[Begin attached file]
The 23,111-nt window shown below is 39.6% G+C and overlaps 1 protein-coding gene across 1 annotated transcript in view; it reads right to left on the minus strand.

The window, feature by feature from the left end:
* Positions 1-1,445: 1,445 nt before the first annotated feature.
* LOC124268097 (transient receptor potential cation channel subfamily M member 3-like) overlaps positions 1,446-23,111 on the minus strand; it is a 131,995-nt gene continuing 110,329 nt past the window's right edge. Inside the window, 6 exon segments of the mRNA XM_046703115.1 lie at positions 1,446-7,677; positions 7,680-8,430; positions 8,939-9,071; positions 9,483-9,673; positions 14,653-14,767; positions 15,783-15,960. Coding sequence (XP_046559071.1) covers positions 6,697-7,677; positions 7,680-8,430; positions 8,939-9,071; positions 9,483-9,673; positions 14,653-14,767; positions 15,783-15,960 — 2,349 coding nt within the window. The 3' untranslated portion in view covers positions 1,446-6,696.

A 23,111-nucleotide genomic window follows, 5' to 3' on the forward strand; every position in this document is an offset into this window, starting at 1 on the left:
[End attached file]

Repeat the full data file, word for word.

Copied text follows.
The 23,111-nt window shown below is 39.6% G+C and overlaps 1 protein-coding gene across 1 annotated transcript in view; it reads right to left on the minus strand.

The window, feature by feature from the left end:
* Positions 1-1,445: 1,445 nt before the first annotated feature.
* LOC124268097 (transient receptor potential cation channel subfamily M member 3-like) overlaps positions 1,446-23,111 on the minus strand; it is a 131,995-nt gene continuing 110,329 nt past the window's right edge. Inside the window, 6 exon segments of the mRNA XM_046703115.1 lie at positions 1,446-7,677; positions 7,680-8,430; positions 8,939-9,071; positions 9,483-9,673; positions 14,653-14,767; positions 15,783-15,960. Coding sequence (XP_046559071.1) covers positions 6,697-7,677; positions 7,680-8,430; positions 8,939-9,071; positions 9,483-9,673; positions 14,653-14,767; positions 15,783-15,960 — 2,349 coding nt within the window. The 3' untranslated portion in view covers positions 1,446-6,696.

A 23,111-nucleotide genomic window follows, 5' to 3' on the forward strand; every position in this document is an offset into this window, starting at 1 on the left: